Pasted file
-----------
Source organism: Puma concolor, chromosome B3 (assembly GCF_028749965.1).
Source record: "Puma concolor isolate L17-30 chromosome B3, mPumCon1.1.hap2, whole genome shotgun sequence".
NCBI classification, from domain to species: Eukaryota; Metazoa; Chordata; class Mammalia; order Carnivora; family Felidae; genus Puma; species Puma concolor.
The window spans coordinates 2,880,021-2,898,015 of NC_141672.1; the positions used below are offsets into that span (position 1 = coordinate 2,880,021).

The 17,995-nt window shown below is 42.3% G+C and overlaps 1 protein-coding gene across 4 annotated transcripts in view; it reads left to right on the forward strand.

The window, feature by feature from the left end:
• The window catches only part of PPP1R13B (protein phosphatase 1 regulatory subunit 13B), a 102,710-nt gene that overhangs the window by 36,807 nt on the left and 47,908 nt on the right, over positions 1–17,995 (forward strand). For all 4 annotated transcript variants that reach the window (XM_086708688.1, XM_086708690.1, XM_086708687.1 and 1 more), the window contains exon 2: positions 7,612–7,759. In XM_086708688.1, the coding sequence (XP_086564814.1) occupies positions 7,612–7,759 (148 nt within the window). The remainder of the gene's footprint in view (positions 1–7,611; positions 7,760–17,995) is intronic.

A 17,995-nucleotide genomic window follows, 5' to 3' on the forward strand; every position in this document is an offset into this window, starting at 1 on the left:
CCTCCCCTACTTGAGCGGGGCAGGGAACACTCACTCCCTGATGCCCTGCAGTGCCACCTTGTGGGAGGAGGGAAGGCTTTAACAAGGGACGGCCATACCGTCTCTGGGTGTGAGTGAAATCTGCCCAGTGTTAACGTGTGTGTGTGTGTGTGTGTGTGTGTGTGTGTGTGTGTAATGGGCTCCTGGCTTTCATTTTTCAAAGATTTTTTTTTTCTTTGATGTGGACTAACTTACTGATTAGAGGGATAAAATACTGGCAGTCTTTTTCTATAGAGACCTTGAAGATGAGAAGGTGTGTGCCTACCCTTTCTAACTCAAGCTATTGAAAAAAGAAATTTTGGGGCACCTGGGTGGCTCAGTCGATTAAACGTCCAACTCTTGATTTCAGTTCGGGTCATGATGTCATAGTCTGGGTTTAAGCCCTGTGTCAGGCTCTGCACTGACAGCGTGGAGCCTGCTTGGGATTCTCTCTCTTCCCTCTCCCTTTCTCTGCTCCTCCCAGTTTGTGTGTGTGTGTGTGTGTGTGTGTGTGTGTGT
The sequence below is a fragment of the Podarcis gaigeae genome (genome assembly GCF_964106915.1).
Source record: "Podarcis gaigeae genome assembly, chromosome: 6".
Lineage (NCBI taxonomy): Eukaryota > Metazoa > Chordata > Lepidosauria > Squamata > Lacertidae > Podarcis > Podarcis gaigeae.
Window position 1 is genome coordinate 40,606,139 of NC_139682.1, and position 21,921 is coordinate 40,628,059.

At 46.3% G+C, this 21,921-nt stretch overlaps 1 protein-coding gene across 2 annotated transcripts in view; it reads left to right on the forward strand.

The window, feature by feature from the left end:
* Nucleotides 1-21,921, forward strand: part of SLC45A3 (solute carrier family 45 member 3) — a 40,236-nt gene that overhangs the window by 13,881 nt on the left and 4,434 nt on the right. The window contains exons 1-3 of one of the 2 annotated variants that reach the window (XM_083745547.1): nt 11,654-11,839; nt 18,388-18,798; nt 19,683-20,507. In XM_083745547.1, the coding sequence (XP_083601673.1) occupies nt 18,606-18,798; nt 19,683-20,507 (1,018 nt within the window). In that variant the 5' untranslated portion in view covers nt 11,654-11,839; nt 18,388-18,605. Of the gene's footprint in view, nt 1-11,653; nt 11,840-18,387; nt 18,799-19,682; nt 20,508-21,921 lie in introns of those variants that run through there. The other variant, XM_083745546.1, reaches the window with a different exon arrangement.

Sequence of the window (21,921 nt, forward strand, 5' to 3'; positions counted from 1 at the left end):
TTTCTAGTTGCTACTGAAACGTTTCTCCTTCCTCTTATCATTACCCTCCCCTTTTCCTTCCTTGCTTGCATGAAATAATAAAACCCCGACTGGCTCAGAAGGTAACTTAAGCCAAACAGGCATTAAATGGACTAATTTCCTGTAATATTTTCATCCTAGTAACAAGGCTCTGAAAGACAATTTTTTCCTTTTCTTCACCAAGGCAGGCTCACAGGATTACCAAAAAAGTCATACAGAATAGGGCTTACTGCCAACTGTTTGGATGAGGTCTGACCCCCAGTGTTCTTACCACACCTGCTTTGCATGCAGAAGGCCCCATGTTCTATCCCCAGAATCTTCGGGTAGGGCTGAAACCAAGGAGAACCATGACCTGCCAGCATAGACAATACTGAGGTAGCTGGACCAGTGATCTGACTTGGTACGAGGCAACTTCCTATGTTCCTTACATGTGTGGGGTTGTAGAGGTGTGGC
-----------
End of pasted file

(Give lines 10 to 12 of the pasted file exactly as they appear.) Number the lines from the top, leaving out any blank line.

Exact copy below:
The sequence below is a fragment of the Podarcis gaigeae genome (genome assembly GCF_964106915.1).
Source record: "Podarcis gaigeae genome assembly, chromosome: 6".
Lineage (NCBI taxonomy): Eukaryota > Metazoa > Chordata > Lepidosauria > Squamata > Lacertidae > Podarcis > Podarcis gaigeae.